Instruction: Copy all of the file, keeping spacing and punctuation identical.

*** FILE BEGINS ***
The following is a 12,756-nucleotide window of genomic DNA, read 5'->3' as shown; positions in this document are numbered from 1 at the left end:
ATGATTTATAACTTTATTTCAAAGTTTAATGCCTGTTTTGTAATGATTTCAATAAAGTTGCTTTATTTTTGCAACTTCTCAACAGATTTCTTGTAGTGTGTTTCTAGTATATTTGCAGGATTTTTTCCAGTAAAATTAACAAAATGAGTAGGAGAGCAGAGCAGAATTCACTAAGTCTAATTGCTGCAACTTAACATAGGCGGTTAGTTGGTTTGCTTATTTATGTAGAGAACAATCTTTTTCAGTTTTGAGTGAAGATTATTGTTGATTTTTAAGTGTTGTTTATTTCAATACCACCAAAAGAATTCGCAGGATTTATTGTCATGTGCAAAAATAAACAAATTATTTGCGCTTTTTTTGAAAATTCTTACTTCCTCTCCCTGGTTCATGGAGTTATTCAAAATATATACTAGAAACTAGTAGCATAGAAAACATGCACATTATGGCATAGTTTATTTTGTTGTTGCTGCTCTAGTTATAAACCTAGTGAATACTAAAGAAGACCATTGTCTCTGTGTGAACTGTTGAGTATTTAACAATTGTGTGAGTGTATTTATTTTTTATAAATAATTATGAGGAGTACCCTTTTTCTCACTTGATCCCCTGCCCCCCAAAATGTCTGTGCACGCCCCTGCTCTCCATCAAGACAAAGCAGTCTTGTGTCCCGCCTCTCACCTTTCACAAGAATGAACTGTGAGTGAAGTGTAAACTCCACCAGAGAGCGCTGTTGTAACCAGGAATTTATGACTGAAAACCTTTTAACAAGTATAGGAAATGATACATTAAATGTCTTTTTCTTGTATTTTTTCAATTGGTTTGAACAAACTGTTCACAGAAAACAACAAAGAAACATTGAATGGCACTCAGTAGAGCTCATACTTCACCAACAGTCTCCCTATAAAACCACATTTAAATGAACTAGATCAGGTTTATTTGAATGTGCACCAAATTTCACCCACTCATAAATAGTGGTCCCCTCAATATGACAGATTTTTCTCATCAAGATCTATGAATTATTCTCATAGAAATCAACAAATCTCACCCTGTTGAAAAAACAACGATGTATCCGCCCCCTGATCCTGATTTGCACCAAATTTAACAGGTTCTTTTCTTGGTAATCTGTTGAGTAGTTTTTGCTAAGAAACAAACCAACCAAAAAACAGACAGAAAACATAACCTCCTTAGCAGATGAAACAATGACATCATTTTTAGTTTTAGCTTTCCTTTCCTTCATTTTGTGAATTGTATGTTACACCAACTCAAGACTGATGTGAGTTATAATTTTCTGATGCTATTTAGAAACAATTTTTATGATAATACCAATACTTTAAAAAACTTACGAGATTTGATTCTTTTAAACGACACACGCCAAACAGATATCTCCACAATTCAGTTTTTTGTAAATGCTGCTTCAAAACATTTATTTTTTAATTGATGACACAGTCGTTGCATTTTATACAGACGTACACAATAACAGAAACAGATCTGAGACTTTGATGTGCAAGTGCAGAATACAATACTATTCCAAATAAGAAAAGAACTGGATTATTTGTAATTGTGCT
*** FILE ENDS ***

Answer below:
The following is a 12,756-nucleotide window of genomic DNA, read 5'->3' as shown; positions in this document are numbered from 1 at the left end:
ATGATTTATAACTTTATTTCAAAGTTTAATGCCTGTTTTGTAATGATTTCAATAAAGTTGCTTTATTTTTGCAACTTCTCAACAGATTTCTTGTAGTGTGTTTCTAGTATATTTGCAGGATTTTTTCCAGTAAAATTAACAAAATGAGTAGGAGAGCAGAGCAGAATTCACTAAGTCTAATTGCTGCAACTTAACATAGGCGGTTAGTTGGTTTGCTTATTTATGTAGAGAACAATCTTTTTCAGTTTTGAGTGAAGATTATTGTTGATTTTTAAGTGTTGTTTATTTCAATACCACCAAAAGAATTCGCAGGATTTATTGTCATGTGCAAAAATAAACAAATTATTTGCGCTTTTTTTGAAAATTCTTACTTCCTCTCCCTGGTTCATGGAGTTATTCAAAATATATACTAGAAACTAGTAGCATAGAAAACATGCACATTATGGCATAGTTTATTTTGTTGTTGCTGCTCTAGTTATAAACCTAGTGAATACTAAAGAAGACCATTGTCTCTGTGTGAACTGTTGAGTATTTAACAATTGTGTGAGTGTATTTATTTTTTATAAATAATTATGAGGAGTACCCTTTTTCTCACTTGATCCCCTGCCCCCCAAAATGTCTGTGCACGCCCCTGCTCTCCATCAAGACAAAGCAGTCTTGTGTCCCGCCTCTCACCTTTCACAAGAATGAACTGTGAGTGAAGTGTAAACTCCACCAGAGAGCGCTGTTGTAACCAGGAATTTATGACTGAAAACCTTTTAACAAGTATAGGAAATGATACATTAAATGTCTTTTTCTTGTATTTTTTCAATTGGTTTGAACAAACTGTTCACAGAAAACAACAAAGAAACATTGAATGGCACTCAGTAGAGCTCATACTTCACCAACAGTCTCCCTATAAAACCACATTTAAATGAACTAGATCAGGTTTATTTGAATGTGCACCAAATTTCACCCACTCATAAATAGTGGTCCCCTCAATATGACAGATTTTTCTCATCAAGATCTATGAATTATTCTCATAGAAATCAACAAATCTCACCCTGTTGAAAAAACAACGATGTATCCGCCCCCTGATCCTGATTTGCACCAAATTTAACAGGTTCTTTTCTTGGTAATCTGTTGAGTAGTTTTTGCTAAGAAACAAACCAACCAAAAAACAGACAGAAAACATAACCTCCTTAGCAGATGAAACAATGACATCATTTTTAGTTTTAGCTTTCCTTTCCTTCATTTTGTGAATTGTATGTTACACCAACTCAAGACTGATGTGAGTTATAATTTTCTGATGCTATTTAGAAACAATTTTTATGATAATACCAATACTTTAAAAAACTTACGAGATTTGATTCTTTTAAACGACACACGCCAAACAGATATCTCCACAATTCAGTTTTTTGTAAATGCTGCTTCAAAACATTTATTTTTTAATTGATGACACAGTCGTTGCATTTTATACAGACGTACACAATAACAGAAACAGATCTGAGACTTTGATGTGCAAGTGCAGAATACAATACTATTCCAAATAAGAAAAGAACTGGATTATTTGTAATTGTGCT